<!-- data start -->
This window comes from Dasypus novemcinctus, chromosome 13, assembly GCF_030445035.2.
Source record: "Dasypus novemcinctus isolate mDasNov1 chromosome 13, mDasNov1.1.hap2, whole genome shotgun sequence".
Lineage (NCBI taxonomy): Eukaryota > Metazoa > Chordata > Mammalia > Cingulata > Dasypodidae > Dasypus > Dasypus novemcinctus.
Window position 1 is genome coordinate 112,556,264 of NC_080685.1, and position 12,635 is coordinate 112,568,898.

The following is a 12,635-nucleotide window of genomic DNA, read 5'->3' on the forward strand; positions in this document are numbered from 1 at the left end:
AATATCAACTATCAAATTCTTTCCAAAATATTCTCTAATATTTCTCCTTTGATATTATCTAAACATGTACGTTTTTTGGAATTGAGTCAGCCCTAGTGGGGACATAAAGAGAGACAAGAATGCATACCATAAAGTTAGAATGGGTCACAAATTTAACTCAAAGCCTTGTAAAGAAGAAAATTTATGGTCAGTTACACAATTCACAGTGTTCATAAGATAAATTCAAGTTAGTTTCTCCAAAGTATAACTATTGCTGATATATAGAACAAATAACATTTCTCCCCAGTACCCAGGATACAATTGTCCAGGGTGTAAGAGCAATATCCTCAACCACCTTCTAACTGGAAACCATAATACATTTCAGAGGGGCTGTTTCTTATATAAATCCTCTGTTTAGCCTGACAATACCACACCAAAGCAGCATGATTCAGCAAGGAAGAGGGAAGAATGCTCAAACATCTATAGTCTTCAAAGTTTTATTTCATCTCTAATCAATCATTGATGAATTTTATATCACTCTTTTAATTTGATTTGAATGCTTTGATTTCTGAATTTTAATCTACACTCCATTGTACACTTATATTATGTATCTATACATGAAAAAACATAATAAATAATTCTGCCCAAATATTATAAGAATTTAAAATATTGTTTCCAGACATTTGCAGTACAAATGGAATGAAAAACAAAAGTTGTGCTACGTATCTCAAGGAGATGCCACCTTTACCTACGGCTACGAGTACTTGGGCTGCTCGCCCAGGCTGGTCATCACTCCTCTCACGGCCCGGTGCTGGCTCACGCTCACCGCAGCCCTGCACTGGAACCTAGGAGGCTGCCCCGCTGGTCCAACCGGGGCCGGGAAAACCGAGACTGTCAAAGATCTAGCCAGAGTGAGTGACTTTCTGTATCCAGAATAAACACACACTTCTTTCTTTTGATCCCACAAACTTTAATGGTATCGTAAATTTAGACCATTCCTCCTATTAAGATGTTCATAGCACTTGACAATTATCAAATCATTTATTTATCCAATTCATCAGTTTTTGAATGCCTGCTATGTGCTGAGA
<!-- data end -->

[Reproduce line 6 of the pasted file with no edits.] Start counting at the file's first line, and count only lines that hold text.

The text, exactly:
AATATCAACTATCAAATTCTTTCCAAAATATTCTCTAATATTTCTCCTTTGATATTATCTAAACATGTACGTTTTTTGGAATTGAGTCAGCCCTAGTGGGGACATAAAGAGAGACAAGAATGCATACCATAAAGTTAGAATGGGTCACAAATTTAACTCAAAGCCTTGTAAAGAAGAAAATTTATGGTCAGTTACACAATTCACAGTGTTCATAAGATAAATTCAAGTTAGTTTCTCCAAAGTATAACTATTGCTGATATATAGAACAAATAACATTTCTCCCCAGTACCCAGGATACAATTGTCCAGGGTGTAAGAGCAATATCCTCAACCACCTTCTAACTGGAAACCATAATACATTTCAGAGGGGCTGTTTCTTATATAAATCCTCTGTTTAGCCTGACAATACCACACCAAAGCAGCATGATTCAGCAAGGAAGAGGGAAGAATGCTCAAACATCTATAGTCTTCAAAGTTTTATTTCATCTCTAATCAATCATTGATGAATTTTATATCACTCTTTTAATTTGATTTGAATGCTTTGATTTCTGAATTTTAATCTACACTCCATTGTACACTTATATTATGTATCTATACATGAAAAAACATAATAAATAATTCTGCCCAAATATTATAAGAATTTAAAATATTGTTTCCAGACATTTGCAGTACAAATGGAATGAAAAACAAAAGTTGTGCTACGTATCTCAAGGAGATGCCACCTTTACCTACGGCTACGAGTACTTGGGCTGCTCGCCCAGGCTGGTCATCACTCCTCTCACGGCCCGGTGCTGGCTCACGCTCACCGCAGCCCTGCACTGGAACCTAGGAGGCTGCCCCGCTGGTCCAACCGGGGCCGGGAAAACCGAGACTGTCAAAGATCTAGCCAGAGTGAGTGACTTTCTGTATCCAGAATAAACACACACTTCTTTCTTTTGATCCCACAAACTTTAATGGTATCGTAAATTTAGACCATTCCTCCTATTAAGATGTTCATAGCACTTGACAATTATCAAATCATTTATTTATCCAATTCATCAGTTTTTGAATGCCTGCTATGTGCTGAGA